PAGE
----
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By Harriet Leigh, Head of Hospitality ISSUE #008 IN THE COMPANY OF WOMEN | Community

Paige Aubort on Championing Women in Hospitality

Paige Aubort is the Group Operations Manager for Mary’s Group, which owns venues including Mary’s, Mary’s CBD, the Unicorn Hotel, and The Landsdowne Hotel. Two years ago Paige started Coleman’s Academy, a not for profit mentorship program for young women in hospitality. We thought it was about time to quiz her on it.

Highlight moments so far?

The women who attended Coleman's telling me they got the raise, got the promotion, quit the job and applied to a better company, or held management accountable for sexual harassment misconduct. The women who speak at Coleman’s who were brought to tears when discussing failures, achievements, losses and triumphs. Seeing the legitimate positive impact it has had on so many women’s lives. Lastly, the relationships formed since it began. Coleman’s acted as some sort of giant magnet which drew a bunch of incredible women towards me. They came out of the woodwork through forms of support, guidance and help and haven’t left my side since, I am nothing without them. It brings tears to my eyes and makes my heart swell. Note to self: it’s ok to be emotional and be proud of the good work you’ve done.

What are you most proud of?

My ability to commit to this through all the self doubt, financial struggles and speakers declining the opportunity to talk (it’s tough not to take it personally when someone says they don’t want to speak but I’ve come to realise we’re all on our own journey and just because they don’t seem to know how great their story is, it doesn’t magically erase their own fears). I’ve always been incredibly hard on myself and I think, like most humans, that when the going gets tough, the tough get going. I am not a goer. I am more of a 'just push it into the corner and ignore it till it goes away'. But the bloody thing just wouldn’t die. Women kept reaching out to me, as did brands and publications and even when the fear of failure was overwhelming and it felt like I couldn’t stand another rejection there was always someone there to remind me this thing has legs. Even after two years, there isn’t a single Coleman’s Academy session where I don’t wake up with dread on the day. Stomach-sinking, heart-pounding dread that not a single person will attend. It’s truly a painful experience for someone with anxiety. I wish I could say I am most proud of one of the speakers or attendees and whilst I am incredibly proud, it’s not what I’m most proud of. Seeing this through, despite the anxiety, that’s what I’m most proud of.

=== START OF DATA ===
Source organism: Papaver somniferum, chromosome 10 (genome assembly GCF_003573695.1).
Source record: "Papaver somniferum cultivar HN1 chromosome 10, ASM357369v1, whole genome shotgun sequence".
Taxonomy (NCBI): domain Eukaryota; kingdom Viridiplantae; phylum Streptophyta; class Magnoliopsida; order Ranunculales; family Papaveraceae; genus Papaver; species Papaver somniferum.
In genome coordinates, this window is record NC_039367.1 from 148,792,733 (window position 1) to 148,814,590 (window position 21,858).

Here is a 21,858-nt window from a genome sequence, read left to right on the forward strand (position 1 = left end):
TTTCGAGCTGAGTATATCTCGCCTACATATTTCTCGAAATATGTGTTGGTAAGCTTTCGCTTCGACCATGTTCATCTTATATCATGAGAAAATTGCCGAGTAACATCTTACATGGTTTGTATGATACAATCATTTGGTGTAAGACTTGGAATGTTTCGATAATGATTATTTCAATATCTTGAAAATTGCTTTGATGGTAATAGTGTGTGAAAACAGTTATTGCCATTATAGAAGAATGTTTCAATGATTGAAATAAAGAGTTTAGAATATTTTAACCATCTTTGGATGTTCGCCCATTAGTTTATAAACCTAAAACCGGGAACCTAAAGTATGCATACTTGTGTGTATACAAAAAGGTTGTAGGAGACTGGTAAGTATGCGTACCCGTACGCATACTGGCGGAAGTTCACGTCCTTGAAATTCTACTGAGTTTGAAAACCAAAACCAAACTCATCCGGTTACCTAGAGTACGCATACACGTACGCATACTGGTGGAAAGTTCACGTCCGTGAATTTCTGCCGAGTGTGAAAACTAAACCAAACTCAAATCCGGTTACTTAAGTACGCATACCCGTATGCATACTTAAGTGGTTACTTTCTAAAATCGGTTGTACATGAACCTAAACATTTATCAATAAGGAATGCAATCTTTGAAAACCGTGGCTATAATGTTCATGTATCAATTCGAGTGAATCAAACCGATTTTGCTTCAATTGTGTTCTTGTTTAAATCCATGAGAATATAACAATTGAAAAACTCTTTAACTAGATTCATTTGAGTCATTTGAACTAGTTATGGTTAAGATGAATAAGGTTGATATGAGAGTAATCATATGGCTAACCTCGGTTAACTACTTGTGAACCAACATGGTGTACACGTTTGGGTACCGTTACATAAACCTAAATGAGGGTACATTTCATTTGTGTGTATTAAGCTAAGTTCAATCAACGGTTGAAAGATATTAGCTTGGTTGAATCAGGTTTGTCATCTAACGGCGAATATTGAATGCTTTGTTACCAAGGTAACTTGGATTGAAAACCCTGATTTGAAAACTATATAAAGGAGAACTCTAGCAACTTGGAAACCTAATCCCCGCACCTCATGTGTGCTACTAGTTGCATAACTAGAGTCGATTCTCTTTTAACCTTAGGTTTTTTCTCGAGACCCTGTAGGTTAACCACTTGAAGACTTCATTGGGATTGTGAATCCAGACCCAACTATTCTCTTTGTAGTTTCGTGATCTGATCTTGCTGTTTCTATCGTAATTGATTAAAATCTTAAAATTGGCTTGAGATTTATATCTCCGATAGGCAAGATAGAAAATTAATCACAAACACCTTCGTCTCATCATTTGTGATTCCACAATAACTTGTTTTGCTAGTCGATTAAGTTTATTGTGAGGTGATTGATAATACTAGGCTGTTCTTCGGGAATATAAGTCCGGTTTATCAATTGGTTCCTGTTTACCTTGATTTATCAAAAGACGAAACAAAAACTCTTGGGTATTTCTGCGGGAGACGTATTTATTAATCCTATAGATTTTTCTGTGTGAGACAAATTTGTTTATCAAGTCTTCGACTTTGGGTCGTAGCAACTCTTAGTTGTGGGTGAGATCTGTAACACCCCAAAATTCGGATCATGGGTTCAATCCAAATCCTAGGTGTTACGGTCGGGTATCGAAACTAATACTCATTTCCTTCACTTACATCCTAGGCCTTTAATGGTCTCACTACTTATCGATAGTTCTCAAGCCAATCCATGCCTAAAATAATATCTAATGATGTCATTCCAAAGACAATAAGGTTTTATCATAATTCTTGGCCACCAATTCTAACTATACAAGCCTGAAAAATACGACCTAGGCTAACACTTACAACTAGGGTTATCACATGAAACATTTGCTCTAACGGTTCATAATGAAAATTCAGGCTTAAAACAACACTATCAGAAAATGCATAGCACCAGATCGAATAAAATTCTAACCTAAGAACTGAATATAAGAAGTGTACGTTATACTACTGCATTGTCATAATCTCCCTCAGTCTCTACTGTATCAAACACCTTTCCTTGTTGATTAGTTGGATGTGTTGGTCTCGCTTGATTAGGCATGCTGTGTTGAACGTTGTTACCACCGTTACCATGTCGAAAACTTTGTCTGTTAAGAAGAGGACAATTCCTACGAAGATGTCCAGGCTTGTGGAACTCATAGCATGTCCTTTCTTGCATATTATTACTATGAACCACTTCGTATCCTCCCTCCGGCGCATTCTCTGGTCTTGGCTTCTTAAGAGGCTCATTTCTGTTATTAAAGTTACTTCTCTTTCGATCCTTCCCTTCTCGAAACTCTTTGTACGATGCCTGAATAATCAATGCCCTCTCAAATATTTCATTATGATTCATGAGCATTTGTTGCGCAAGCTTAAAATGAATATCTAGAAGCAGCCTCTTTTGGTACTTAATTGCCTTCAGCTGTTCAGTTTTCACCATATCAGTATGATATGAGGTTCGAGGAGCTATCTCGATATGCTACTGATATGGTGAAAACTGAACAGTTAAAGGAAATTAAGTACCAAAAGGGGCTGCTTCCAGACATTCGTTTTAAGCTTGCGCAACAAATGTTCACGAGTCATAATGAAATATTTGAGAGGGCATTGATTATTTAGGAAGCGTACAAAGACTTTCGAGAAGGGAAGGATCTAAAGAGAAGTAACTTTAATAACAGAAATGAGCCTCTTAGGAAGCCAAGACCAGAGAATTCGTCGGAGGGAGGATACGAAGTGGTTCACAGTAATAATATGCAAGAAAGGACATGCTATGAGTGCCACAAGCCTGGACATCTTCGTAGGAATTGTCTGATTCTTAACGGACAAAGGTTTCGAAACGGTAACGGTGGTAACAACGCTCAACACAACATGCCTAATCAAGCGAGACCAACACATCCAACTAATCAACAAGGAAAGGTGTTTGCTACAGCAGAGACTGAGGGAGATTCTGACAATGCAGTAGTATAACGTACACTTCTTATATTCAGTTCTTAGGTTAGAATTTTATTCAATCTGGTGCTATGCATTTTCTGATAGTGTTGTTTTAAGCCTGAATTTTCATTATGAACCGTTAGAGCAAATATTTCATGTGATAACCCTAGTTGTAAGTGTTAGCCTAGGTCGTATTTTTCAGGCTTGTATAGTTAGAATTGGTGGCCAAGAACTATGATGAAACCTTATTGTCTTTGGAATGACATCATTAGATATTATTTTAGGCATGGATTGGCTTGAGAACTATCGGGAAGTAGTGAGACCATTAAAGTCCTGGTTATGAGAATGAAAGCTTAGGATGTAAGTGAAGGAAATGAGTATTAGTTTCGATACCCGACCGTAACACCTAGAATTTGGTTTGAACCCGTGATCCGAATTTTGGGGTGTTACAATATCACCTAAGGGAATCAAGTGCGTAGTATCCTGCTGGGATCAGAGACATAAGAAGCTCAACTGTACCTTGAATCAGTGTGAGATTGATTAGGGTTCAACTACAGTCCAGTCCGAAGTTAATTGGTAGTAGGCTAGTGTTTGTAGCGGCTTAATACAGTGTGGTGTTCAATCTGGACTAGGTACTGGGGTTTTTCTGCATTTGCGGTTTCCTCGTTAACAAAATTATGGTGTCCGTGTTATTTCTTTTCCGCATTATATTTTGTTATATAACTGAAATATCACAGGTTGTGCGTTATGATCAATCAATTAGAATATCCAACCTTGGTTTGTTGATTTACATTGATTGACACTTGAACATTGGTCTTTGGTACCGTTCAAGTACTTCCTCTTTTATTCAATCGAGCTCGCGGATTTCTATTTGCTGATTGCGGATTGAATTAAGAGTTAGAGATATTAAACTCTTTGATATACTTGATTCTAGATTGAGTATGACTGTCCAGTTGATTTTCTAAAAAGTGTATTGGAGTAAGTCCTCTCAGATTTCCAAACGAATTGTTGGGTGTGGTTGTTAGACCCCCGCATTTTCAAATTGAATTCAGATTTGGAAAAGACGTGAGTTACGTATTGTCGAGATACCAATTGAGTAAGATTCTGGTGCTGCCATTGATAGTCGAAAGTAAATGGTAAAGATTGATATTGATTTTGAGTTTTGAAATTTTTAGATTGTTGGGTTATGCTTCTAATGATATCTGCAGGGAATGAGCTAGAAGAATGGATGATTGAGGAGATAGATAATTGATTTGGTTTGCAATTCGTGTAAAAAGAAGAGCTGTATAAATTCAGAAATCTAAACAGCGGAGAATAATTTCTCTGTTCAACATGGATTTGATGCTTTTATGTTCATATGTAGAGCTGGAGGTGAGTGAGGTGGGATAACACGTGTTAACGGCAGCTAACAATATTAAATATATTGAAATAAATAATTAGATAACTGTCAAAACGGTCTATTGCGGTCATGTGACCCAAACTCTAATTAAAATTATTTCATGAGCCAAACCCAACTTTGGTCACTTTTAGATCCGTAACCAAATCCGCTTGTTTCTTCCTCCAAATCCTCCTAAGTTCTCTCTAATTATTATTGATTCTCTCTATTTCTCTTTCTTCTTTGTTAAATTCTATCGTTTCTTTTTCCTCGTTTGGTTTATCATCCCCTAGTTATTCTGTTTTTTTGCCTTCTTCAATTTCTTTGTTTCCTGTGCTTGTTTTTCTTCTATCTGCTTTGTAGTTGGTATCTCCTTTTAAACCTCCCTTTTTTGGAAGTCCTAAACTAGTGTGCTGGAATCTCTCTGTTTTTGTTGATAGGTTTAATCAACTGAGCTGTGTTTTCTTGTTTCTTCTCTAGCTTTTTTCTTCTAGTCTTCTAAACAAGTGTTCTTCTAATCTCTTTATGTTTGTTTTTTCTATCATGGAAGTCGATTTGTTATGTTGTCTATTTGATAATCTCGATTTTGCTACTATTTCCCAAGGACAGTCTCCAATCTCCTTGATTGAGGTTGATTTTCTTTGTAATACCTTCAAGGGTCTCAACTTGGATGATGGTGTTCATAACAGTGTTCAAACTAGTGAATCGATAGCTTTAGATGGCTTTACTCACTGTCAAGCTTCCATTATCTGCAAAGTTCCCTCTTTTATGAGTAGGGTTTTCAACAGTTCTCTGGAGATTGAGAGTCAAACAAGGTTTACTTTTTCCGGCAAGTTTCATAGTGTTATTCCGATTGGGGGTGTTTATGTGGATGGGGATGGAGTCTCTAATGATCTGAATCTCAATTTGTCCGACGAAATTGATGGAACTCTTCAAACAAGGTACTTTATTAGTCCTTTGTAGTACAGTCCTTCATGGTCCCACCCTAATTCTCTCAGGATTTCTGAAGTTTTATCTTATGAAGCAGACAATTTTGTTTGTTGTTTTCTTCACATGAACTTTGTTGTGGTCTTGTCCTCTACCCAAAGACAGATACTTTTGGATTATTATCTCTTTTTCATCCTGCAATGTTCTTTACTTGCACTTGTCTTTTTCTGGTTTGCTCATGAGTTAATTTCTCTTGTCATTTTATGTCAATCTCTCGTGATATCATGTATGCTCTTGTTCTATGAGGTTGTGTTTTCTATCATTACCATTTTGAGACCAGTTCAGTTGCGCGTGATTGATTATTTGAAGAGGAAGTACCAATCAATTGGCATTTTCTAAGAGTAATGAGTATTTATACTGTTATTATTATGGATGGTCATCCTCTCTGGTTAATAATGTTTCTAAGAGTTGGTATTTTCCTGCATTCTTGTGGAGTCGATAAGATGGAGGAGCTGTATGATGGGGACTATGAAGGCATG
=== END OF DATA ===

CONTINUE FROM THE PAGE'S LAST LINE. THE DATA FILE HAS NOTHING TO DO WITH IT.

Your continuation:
What's next?

We’re going national at the moment, we’ve just been to Melbourne and will be in Brisbane this month, a really great Bar Week event (open to women and men), Coleman’s in at least one international city, Bar Convent would be a dream, Tales of the Cocktail 2019 and my biggest dream is to get it sponsored nationally and internationally.

Last year you were listed in Forbes Asia’s 30 under 30. How did that feel?

It felt as if Forbes had made a mistake and that they needed women to fill a particular quota and I was one of them (hello, Imposter Syndrome). Once a couple of friends got wind of it though ("got wind” - I shared it online) the encouragement and pride they instilled in me was great. That is Coleman’s at its finest, a circle of hype women who force you to love yourself and your achievements regardless of whether you feel deserving or not.

In the wake of #metoo, what has changed?

Sexual harassment within our industry has always (always, always, always) been a conversation within the female section of our industry (if you didn’t hear it then you weren’t listening or creating a space where women felt comfortable talking about it). Nothing has changed in that respect except maybe we’re all a little more saddened for realising just how many of our cherished friends have been sexually assaulted. What has changed is that now it’s become more a more acceptable conversation, women aren’t as afraid of the retribution of speaking out about it (will I get hired? Will I be made pariah for holding them accountable? Will I be believed? Will I create an uncomfortable environment for everyone that I work with and be resented for causing hassle?). It’s also forced a lot of guys to think about their past and present behaviour. Lines are being drawn in the sand when it comes to what’s acceptable and what’s not and what exactly is consent. Yes, women are carrying the emotional labour of telling their stories but I am happy to see that no expectation has been placed on women to explain to men just what sexual harassment is. Years from now we’ll look back and see who rose to the top and who didn’t. This is still very much a male-dominated industry and kudos to the influential men like Iain Griffiths who stepped forwarded to keep the conversation in the limelight.

What are your feelings on men's FOMO of not being allowed into Coleman’s?

I think it is entirely deserved. Coleman’s is awesome! They are totally missing out on an amazing opportunity. With that said, if any men are actively feeling negative towards CA for not being male inclusive then they don’t understand how Coleman’s works (hint: it works because you’re not there). Most importantly, a single guy is yet to reach out to me to in the hope of working together to create a mixed gendered session. No love lost, however it’s sad because I can see that the male half of the industry would benefit greatly from something like this. Also shout out to the dudes who experience FOMO, take the time to watch all the videos on Vimeo and recognise why this is one of those times they just can’t have a seat at the table. You guys rule.

If you are a woman working in hospitality and would like to attend a Coleman’s Academy then please contact info@colemansacademy.com